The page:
Toggle Commented 3 days ago on Real Business Cycle Theory at Economist's View
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David which parties exactly are you talking about? The racist ones?
Toggle Commented 6 days ago on Paul Krugman: Mad as Hellas at Economist's View
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ZJohn When reading a summary of a summary you should be careful of reading too much into single words taken out of context. To find out who "such backgrounds" are you have to read the original paper.
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Second Best Quoting Farmer "There is no natural rate of unemployment in the sense that Friedman used that term." I find this an odd thing to say. What does he mean by that? Friedman thinks that the natural rate of unemployment is in fact that level of unemployment where the labour market is roughly in balance (supply in aggregate = demand in aggregate) so that unemployment reflects the sum of transitory and structural unemployment with no cyclical unemployment. They like to call it the NAIRU these days. How can he not believe in such a thing? It is like saying he doesn't believe there is such as thing as full employment, it is just that he and Friedman might argue about what full employment is.
Toggle Commented 6 days ago on Links for 12-12-14 at Economist's View
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djb "If by animal spirits he means "The propensity to Invest" there might be some truth to it" Yes that is what he means.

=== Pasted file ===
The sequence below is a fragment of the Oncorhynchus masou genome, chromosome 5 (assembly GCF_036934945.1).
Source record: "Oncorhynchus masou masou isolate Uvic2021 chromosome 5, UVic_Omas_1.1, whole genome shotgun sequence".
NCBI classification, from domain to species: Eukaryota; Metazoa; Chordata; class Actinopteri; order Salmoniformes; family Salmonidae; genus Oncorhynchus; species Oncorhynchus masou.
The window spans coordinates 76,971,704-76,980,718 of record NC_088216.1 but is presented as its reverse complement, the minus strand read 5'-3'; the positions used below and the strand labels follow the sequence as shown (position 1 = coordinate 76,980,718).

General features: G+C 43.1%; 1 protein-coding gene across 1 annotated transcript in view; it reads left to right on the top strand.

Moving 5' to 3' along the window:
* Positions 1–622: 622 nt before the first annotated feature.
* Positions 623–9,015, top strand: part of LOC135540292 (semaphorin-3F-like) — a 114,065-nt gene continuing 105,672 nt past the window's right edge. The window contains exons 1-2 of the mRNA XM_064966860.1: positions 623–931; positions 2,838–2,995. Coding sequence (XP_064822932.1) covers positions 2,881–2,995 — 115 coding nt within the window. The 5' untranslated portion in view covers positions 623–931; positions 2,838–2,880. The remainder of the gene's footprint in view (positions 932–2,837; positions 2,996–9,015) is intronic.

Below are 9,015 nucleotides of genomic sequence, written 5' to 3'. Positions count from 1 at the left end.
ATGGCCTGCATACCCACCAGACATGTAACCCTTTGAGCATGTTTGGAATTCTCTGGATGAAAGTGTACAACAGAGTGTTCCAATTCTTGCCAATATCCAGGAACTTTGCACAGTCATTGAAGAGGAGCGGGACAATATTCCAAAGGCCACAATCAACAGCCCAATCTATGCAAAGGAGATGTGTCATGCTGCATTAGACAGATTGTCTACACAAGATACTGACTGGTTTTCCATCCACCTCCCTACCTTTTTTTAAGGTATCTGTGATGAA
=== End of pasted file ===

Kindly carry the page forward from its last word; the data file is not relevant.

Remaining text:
Toggle Commented 6 days ago on Links for 12-12-14 at Economist's View
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Roger Farmers model is not my model. He concentrates on "animal spirits". I think risk perception (or risk appetite) is the key change, not just from businesses, but also from households and banks. Of course you could simply allow them to be interpreted as the same thing. But the key issue is the liquidity trap - an increase in risk perception means that real interest rates are too high for investment (including household investment) to be considered worthwhile, and cannot be lowered to a level where that is not the case. I don't really see what the difference is between his model and PKs except that he ignores interest rates. But I also differ from him (and from Keynes or Krugman for that matter) in that I don't consider the concept of equilibrium useful. The economy is always in flux and change always takes time and occurs at different rates in different sectors. Because it happens at different rates in different sectors, the direction of change after feed back and adjustment costs may be away from full employment, not towards it. The position of the economy is the sum of the changes that have already happened and sometimes there are positive feedback effects that mean that short term change effects long term comparative advantage (if I dig up my banana plantation and plant macadamias, because of current prices, then I will be a macadamia producer in future, and will also become a macadamia expert, even if banana prices then rise).
Toggle Commented 6 days ago on Links for 12-12-14 at Economist's View
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Believe it or not Matt this is not a particularly partisan piece, even if what you say is actually true, it is not what PK was implying (since deficit scolds are in both parties).
Toggle Commented 6 days ago on Paul Krugman: Mad as Hellas at Economist's View